Monday, 4 February 2019

THE THREE BIGGEST TRUTHS IN MENTAL HEALTH


Ok; so, I don’t want to patronize some people with this post but let’s be realistic: there are people out there who will be surprised by these three truths about mental health! And they aren’t all linked to people with stigmatized views, sometimes it can be that a person is simply uneducated in or misunderstanding of mental health. Or perhaps a person simply doesn’t have the insight into mental health that is needed to know these truths. At the same time, I hope that people with an awareness of mental health might still be surprised at some of these!

1.       It’s always ‘us’ and ‘them’



The key here is that I didn’t say ‘us vs them.’ Learning that it only seems that way has been one of the many things that’s changed through my mental health recovery. For a long time, I viewed mental health services as service users versing the professionals; but now I know that it isn’t about being in competition, it’s just that we are separate ‘groups’ of people who have a different understanding and experience of the same subject (mental health). And no matter how many helpful, grounded, understanding professionals you get, it doesn’t change that they’re different to be a service user. It’s just that we shouldn’t be at war with one another. That’s a lot harder to see though when you’re focused on self-harming or committing suicide because you begin to see the professionals as the enemy, the opposition. They are the ones who are trying to stop you from doing these things that you might see as necessary or relieving. For me, a lot of my self-harm came from the commands of the auditory hallucinations so for people to stop me meant that they were making the voices louder and a whole lot less tolerable. With the suicide attempts, it wasn’t so much that I believed I deserved to die, as it was about me wanting peace from the voices and the memories of the trauma I’d gone through. The professionals who restrained me and sectioned me to stop this from happening became my enemy and I’d see them as the opposition. And whilst my belief was that death would be a welcome relief, I viewed the professionals stopping me as cruel. Like they were making me suffer through what my life had become. Now that I’m in recovery I see that is all that professionals, staff, want for service users; recovery. A healthy, safe, and happy life.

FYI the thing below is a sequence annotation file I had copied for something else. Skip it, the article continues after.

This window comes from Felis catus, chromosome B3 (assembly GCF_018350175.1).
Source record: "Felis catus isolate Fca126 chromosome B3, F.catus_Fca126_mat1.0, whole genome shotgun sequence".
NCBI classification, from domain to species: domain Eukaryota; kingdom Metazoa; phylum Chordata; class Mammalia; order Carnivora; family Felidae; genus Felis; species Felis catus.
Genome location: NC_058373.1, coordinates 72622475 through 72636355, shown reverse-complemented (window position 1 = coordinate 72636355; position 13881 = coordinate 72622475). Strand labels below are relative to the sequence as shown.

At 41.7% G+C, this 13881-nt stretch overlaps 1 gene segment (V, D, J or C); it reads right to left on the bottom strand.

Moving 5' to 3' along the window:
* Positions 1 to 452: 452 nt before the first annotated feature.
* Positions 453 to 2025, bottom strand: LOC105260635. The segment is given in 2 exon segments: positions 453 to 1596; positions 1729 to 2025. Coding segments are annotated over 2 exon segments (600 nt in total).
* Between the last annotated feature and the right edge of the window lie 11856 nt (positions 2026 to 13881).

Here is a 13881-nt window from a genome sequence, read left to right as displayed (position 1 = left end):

2.       There is no ‘place of safety’ in a crisis

‘Place of safety’ is a term coined by the Police when detaining someone under section 136 of the Mental Health Act 1983. The Act deems that upon detaining someone, the Police take that person to a place deemed – under the Act - to be safe. It’s actually a very controversial topic in mental health with custody cells being used or Accident and Emergency when the person doesn’t need medical attention. I know that instinct tells us that hospitals are a safe place to be. That it’s where people are cared for. But admitting someone who has urges to self-harm won’t stop them from finding some way to do it. In my home environment, I only ever self-harmed through overdose or cutting; yet in Hospital? My vivid imagination was put to the test in the most saddening way. Even in a medical hospital – where the Accident and Emergency department is deemed to be the ‘appropriate safe place’ – there’s a chance a person can still self-harm. When I was very poorly and a regular attender of my local medical hospitals it wasn’t unheard of for rooms to be stripped of oxygen tubes and other leads and wires before I was allowed to go in!

3.       No one knows who the ‘right’ person is in a crisis

Some family members say that they aren’t the professionals. Some Police say they aren’t trained and it’s not for them to deal with. Some Paramedics say they’re here for medical call-outs so it isn’t them. Some Social services staff think that since there’s Community Mental Health Teams it should be directed to them. Some of the Community Mental Health Teams say that they don’t have enough staff, so the responsibility falls with the Crisis Team. The Crisis Team ring for Police or Ambulance. Some Accident and Emergency Nurses believe it’s above their paygrade and it goes to a Doctor. Doctors call for Consultants. When you’re in such a vulnerable position as you are in a mental health crisis, one of the most destabilizing things to happen is to then have professionals be unsure on something. A crisis is terrifying and the last thing you need is for the people around you to be confused!